Often, In a quest for the best butter chicken, a crisp dosa, or a spicy Konkani curry, we tend to miss out on the lesser-known cuisines that this beautiful country has to offer. Mumbai hosts India’s most dense population of Parsis, a Zoroastrian community that migrated to the country from Persia back in the 7th century to prevent persecution by the Muslim rulers of the time. And this age-old restaurant serves the most authentic Parsi delicacies in the city.


Britanni Restaurant & Co. Image credits: Conde Nast Traveller

Founded in 1923, Britannia is one of those places that instantly give you a sense of warmth and homeliness that’s hard to describe in words. You walk in to witness high ceilings and the simplest decor one could imagine - no extravagant menu, no fancy cutlery; only a simple one-page menu which hasn’t changed a wink since I’ve known the place. For me personally, two things defined this iconic restaurant - their mouth-watering berry pulao, and the warmest smile of the late owner Mr. Boman Kohinoor (who sadly passed away just two days ago), who would sit by the entrance and greet every person who walked in. He truly made it a place worth visiting and will be sorely missed by everyone who has been here.


An afternoon nap on A Field Full of Flowers in Kaas Plateau

The Kaas Plateau is a must-visit for all nature lovers, especially at this time of the year, when the flowers are in full bloom. The thriving ecosystem of the plateau makes it a biodiversity hotspot with thousands of varieties of endemic flowers and butterflies. Rightfully called the Valley of Flowers, Kaas is a delightful sight to behold and definitely worth visiting despite the popularity and crowds that tend to flock their post the monsoons.



My suggestion: drive a kilometer or two further down from where you’ll see most of the crowd and you’ll reach a part just before Kaas Lake that’s slightly less populated but still extremely beautiful as it comes with the solace you need in a place like this. Lay down a blanket and just doze off under the warm sun, surrounded by some of the most beautiful flora in the country. I was lucky to find a less crowded spot when I traveled there and it was the best nap I’ve ever taken. I seriously got them Joey-Ross feels minus the cuddling.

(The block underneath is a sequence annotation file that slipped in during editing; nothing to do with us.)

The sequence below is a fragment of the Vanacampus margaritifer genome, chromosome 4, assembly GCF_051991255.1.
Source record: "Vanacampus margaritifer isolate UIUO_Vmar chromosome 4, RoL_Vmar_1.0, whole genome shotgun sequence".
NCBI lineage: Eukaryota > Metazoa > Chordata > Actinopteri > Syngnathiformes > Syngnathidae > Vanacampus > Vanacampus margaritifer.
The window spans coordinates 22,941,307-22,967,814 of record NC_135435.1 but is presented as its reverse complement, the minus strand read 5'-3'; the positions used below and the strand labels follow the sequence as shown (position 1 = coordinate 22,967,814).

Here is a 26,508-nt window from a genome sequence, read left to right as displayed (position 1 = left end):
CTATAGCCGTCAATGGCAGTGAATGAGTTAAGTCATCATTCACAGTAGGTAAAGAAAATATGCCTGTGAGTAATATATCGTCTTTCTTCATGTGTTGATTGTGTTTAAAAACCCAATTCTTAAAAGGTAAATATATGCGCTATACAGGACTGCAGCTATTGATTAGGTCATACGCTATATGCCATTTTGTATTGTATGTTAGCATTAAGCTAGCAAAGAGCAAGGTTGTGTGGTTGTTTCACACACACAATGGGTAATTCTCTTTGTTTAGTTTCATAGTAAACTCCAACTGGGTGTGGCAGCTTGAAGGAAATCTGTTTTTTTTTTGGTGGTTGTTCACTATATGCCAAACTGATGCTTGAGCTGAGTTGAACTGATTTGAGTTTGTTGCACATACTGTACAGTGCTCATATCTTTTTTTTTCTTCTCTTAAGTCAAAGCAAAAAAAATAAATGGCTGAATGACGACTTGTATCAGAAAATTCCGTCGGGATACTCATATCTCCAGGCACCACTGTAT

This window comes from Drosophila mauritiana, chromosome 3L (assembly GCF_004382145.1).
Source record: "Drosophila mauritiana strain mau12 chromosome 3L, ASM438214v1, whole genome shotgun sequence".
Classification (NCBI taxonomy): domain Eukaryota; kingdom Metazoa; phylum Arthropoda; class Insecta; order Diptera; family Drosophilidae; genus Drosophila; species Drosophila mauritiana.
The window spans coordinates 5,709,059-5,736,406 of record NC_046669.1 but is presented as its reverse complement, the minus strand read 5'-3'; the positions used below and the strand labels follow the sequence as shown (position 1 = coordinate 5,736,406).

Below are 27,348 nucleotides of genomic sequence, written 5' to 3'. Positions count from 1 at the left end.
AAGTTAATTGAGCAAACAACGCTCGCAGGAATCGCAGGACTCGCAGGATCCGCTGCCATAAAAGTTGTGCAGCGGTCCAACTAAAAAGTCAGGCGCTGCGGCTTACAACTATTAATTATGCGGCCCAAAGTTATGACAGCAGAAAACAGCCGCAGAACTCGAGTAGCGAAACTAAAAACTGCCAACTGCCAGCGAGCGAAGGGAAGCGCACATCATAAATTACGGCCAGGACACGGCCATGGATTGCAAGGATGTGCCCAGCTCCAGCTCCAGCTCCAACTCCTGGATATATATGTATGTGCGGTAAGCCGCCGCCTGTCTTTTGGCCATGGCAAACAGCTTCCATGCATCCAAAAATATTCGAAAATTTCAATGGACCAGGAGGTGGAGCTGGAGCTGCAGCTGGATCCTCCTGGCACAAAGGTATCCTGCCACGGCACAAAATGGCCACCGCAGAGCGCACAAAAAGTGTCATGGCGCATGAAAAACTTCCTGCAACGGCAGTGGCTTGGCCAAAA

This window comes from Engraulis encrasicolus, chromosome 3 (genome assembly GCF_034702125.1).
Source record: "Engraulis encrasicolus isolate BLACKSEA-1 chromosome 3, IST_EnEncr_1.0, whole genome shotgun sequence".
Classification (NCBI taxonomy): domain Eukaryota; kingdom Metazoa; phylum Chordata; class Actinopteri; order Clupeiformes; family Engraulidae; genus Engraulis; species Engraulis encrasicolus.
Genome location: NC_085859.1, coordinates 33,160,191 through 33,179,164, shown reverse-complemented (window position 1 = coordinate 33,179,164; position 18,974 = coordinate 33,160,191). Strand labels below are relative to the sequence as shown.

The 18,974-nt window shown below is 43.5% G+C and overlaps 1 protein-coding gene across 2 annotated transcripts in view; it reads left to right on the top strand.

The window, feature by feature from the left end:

Touring the BDL Museum in Mumbai

The Bhau Daji Lad Museum was the very first museum I happened to visit back when I moved to Mumbai. Erstwhile known as the Victoria and Albert Museum, the museum was renamed, some hundred years later, in 1975, and welcomes hundreds of history and art lovers, students, and tourists every single day. An impressive structure of Victorian architecture, today the museum is synonymous with the story of Bombay coming to life over the centuries - you can learn everything about the city from when it was just a group of islands known as Heptanasia to how it emerged into Mumbai, The City of Dreams.



The museum showcases its impressive collection of artifacts, architecture, and manuscripts in its six galleries. Apart from the galleries, you can also spend some leisurely time at the museum cafe, take a stroll in the garden and pop into an ongoing exhibition. The main attractions of the museum are the original Kala Ghoda sculpture and the 17th century manuscript of Hatim Tai, so make sure not to miss them.



Don’t miss M.F. Hussain’s Masterpiece at the Azad Hind Dhaba in Kolkata

Azad Hind Dhaba’s piping hot tandoori rotis and famous chicken bharta are rather hard to match, even in a city full of restaurants that serve some of the best food in the country. Only few people know though, that this tiny dhaba at the heart of Kolkata is home to M.F. Hussain’s famous 'Gaja Gamini'.


Back in the 1970s, Hussain would often be seen at the dhaba and was friendly with the owners and their family. He would always talk to them about how he wanted to paint one of the walls in the dhaba, which he finally did, but much later in 1996. He just walked in one day with his brushes and paints and sat there till the mural was complete. Today, this tiny dhaba’s wall is probably the most expensive wall in the entire city, and as one of Kolkata’s hidden art treasures - it is most definitely worth checking out.


Stargazing at the goat village in Raithal, Uttarakhand

In a country with such a high population density and increasing levels of pollution, there aren’t a lot of places I’ve been to where I have actually seen a sky full of stars. Raithal is a tiny, remote village in Uttarakhand, that’s approximately a five-hour drive from Dehra Dun. The people there form a tightly knit community that live sustainably, practice organic farming, and believe in hard work and simple living. And that’s why this is the spot we recommend you end your day with.


Make sure to pack ample woolens (we seriously learned this the hard way) and some old monk, sit by a wooden porch in goat village, and witness hundreds of stars in the night sky so surreal, it looks like it had to be photoshopped or digitally altered in some way. But it’s not - what it is, is real, beautiful, and leaves you wondering how many more such spots you need to visit in your lifetime.